Additional information about the perc contamination under two dry cleaning businesses referenced in last week's issue, reveals that the situation is far more complicated than originally reported. First of all, the origin and discovery of perc underneath the former Munsey Cleaners site was not simple. Furthermore, the testing and cleanup was extremely convoluted and involved sites besides the two cleaners. Finally and unfortunately, although no perc contamination has yet been found in any of Port's drinking water wells, the NYS-DEC is nevertheless negotiating consent orders that require testing to determine if there is any ground water contamination near the sites where perc was discovered in the soil.
The 4 dumpsters have finally been removed from the Plaza Cleaners site, thus leaving Port with no visible signs of perc-contaminated soil on Port Washington Boulevard. The DEC is now requesting tests for possible ground water contamination, however.
The primary villain in this never-ending nightmare is still perc (percchloroethylene or tetrachloroethylene or tetrachloroethene), a chemical used by most dry cleaners for cleaning clothes and used by automobile service businesses to clean auto parts. The NYS-DEC (New York State Department of Environmental Conservation) classifies perc as a hazardous substance because it has been classified by the US-EPA (United States Environmental Protection Agency) as a possible carcinogen because it causes cancer in animals.
Areas that are found to have large concentrations of perc are sometimes placed on the NYS-DEC's list of Superfund sites. Superfund sites are then eligible for state funding if the owner of the property won't or can't clean up the property. According to Rosemary Konatich, speaking for the NYS Legislative Commission on Water Resource Needs, chaired by Assemblyman Thomas DiNapoli, a property is sometimes cleaned up with Superfund money to speed up the remediation process, but then the state tries to get the property owner to reimburse the Superfund. The problem is that there isn't enough Superfund money to finance the cleaning of all the contaminated sites. Cleanups are also often very expensive. The property once occupied by Munsey Cleaners was designated a Superfund site, but so far, all the cleanup and accompanying legal fees have been paid by the property owners, the Montfort Trust. The Plaza Cleaners cleanup had to be financed privately because it was not a Superfund site.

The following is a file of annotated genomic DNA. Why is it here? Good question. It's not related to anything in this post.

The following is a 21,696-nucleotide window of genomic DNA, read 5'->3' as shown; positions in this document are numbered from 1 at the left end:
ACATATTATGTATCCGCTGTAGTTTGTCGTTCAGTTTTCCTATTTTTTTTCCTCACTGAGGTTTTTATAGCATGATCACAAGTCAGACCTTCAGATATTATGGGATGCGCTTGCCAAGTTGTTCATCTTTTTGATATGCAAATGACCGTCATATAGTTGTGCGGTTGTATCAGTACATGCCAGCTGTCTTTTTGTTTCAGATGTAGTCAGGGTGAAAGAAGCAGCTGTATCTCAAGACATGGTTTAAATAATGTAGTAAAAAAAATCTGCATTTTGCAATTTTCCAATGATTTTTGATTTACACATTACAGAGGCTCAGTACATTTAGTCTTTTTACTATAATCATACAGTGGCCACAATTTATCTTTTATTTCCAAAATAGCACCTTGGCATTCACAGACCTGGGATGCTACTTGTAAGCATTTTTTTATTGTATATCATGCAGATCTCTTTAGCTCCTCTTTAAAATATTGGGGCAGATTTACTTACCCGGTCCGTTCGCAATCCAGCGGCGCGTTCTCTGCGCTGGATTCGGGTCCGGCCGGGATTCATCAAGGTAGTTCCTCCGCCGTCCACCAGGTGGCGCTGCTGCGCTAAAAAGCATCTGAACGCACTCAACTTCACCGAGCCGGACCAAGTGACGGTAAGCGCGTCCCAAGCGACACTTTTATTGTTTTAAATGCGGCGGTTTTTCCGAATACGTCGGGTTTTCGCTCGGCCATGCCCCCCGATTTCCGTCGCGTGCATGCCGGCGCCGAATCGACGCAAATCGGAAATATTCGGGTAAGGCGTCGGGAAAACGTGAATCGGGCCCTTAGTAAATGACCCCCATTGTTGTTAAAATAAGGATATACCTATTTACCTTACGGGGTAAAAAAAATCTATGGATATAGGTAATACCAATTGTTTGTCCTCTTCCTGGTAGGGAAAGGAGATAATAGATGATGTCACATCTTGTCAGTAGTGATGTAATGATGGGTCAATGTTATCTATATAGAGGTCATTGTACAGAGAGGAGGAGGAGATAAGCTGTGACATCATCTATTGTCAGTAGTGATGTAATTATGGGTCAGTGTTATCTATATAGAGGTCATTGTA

A spokesperson for the Montfort Trust, which owns all the buildings on the east side of Port Washington Boulevard from the corner, former Munsey Cleaners site, down to, but not including, the Genovese Drug Store, said that perc was originally discovered in several concentrated areas near drains underneath the former Cleaners site after the DEC inspected for perc in August of 1994, and the NC-DOH (Nassau County Department of Health) inspected in February of 1995. The Trust was told that the inspections were a routine procedure required by the NC-DOH; however, a Trust representative is skeptical of this explanation because the test request didn't come until after the Trust announced controversial plans to lease the property to Santa Fe Restaurant. The request did not come from the restaurant management.